Carolyn Presutti is an Emmy and Silver World Medal award winning television correspondent who works out of VOA’s Washington headquarters.   She has also won numerous Associated Press awards and a Clarion for her coverage of The Syrian Medical Crisis, Haiti, The Boston Marathon Bombing, Presidential Politics, The Southern Economy, and The 9/11 Bombing Anniversary.  In 2013, Carolyn aired exclusive stories on the Asiana plane crash and was named VOA’s chief reporter with Google Glass.

You can follow Carolyn on Twitter at CarolynVOA, on Google Plus and Facebook.

You May Like

Tired of Waiting, South Africans Demand Change ‘Now’

With chronic poverty and lack of basic services largely fueling recent xenophobic attacks, many in Rainbow Nation say it’s time for government to act More

Challenges Ahead for China's Development Plans in Pakistan

Planned $46 billion in energy and infrastructure investments in Pakistan are aimed at transforming the country into a regional hub for trade and investment More

Audio 'Forbidden City' Revisits Little Known Era of Asian-American Entertainment

Little-known chapter of entertainment history captured in 80s documentary is revisited in new digitally remastered format and book More

Featured Videos

Your JavaScript is turned off or you have an old version of Adobe's Flash Player. Get the latest Flash player.
Study: Insecticide Damaging Wild Bee Populationsi
X
April 24, 2015 10:13 PM
A popular but controversial type of insecticide is damaging important wild bee populations, according to a new study. VOA’s Steve Baragona has more.
Video

Video Study: Insecticide Damaging Wild Bee Populations

A popular but controversial type of insecticide is damaging important wild bee populations, according to a new study. VOA’s Steve Baragona has more.
Video

Video Data Servers Could Heat Private Homes

As every computer owner knows, when their machines run a complex program they get pretty hot. In fact, cooling the processors can be expensive, especially when you're dealing with huge banks of computer servers. But what if that energy could heat private homes? VOA’s George Putic reports that a Dutch energy firm aims to do just that.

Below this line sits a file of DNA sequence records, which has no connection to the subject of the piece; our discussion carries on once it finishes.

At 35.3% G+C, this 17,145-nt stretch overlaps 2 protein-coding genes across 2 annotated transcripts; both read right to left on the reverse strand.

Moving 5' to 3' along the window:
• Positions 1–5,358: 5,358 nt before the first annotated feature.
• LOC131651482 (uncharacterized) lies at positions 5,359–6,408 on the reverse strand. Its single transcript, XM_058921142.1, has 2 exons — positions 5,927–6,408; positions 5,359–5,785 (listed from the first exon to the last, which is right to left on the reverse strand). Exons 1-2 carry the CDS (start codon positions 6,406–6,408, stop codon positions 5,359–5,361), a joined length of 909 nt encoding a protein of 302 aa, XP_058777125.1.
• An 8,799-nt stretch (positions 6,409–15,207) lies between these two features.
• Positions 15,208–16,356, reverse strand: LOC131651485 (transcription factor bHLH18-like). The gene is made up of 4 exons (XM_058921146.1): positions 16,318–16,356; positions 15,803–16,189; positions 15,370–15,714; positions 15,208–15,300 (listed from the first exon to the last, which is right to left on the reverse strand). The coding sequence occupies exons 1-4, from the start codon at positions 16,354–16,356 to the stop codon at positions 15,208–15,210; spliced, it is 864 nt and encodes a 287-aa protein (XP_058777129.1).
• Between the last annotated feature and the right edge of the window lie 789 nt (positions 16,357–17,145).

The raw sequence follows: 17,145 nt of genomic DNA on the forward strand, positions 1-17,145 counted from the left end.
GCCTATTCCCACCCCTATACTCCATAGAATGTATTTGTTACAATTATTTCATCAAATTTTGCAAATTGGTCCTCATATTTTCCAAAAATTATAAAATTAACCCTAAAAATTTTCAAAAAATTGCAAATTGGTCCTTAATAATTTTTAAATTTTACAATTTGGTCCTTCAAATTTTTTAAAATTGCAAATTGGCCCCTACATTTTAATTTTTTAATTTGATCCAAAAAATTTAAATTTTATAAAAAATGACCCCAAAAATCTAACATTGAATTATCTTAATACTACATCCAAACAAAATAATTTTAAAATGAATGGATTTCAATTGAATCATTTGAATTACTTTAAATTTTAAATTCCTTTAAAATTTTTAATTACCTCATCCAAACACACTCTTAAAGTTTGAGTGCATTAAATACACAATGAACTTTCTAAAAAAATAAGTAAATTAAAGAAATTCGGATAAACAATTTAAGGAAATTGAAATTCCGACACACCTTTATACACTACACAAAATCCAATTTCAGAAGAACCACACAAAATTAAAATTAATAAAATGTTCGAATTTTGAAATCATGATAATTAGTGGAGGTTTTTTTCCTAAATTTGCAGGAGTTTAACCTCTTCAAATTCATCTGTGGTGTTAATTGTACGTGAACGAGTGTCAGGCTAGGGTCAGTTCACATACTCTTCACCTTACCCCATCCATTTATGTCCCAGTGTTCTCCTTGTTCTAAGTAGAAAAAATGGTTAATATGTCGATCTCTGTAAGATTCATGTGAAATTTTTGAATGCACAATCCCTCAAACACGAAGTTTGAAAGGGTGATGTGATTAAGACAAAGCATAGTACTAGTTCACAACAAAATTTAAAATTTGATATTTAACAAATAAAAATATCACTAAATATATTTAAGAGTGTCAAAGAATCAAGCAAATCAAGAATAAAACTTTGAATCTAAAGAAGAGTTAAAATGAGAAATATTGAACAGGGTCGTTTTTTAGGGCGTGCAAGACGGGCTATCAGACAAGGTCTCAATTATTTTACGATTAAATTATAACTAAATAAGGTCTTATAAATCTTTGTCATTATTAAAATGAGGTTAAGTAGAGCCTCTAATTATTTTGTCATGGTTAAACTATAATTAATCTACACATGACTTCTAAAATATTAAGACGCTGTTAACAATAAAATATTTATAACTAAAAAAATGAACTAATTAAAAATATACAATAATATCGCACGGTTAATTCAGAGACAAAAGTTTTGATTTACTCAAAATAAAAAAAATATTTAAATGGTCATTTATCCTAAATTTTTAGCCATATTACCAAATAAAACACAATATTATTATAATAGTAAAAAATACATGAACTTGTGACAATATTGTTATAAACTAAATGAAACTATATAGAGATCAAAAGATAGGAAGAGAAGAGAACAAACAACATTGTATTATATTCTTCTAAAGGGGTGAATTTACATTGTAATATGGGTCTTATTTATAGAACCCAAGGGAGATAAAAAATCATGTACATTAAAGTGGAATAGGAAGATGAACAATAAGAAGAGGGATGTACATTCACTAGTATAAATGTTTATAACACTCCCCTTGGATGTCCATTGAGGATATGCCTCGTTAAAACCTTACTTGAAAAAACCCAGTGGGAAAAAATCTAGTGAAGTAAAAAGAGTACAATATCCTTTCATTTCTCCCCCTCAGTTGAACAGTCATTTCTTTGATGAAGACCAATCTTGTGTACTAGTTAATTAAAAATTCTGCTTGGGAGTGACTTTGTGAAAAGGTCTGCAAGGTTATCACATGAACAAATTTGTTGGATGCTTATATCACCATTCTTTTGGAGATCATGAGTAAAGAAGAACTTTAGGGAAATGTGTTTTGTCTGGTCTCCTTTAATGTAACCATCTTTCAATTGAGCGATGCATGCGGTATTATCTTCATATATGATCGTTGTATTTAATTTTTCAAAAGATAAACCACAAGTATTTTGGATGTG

Video

Video Cinema That Crosses Borders Showcased at Tribeca Film Festival

Among the nearly 100 feature length films being shown at this year’s Tribeca Film Festival in New York City are more than 20 documentaries and features with international appeal, from a film about a Congolese businessman in China, to documentaries shot in Pakistan and diaspora communities in the U.S., to a poetic look at disaffected South African youth. VOA’s Carolyn Weaver has more.
Video

Video UN Confronts Threat of Young Radicals

The radicalization and recruitment of young people into Islamist extremist groups has become a growing challenge for governments worldwide. On Thursday, the U.N. Security Council heard from experts on the issue, which has become a potent threat to international peace and security. VOA’s Margaret Besheer reports.
Video

Video Growing Numbers of Turks Discover Armenian Ancestry

In a climate of improved tolerance, growing numbers of people in Turkey are discovering their grandmothers were Armenian. Hundreds of thousands of Armenians escaped the mass deportations and slaughter of the early 1900's by forced conversion to Islam. Or, Armenian children were taken in by Turkish families and assimilated. Now their stories are increasingly being heard. Dorian Jones reports from Istanbul that the revelations are viewed as an important step.
Video

Video Migrants Trek Through Western Balkans to Reach EU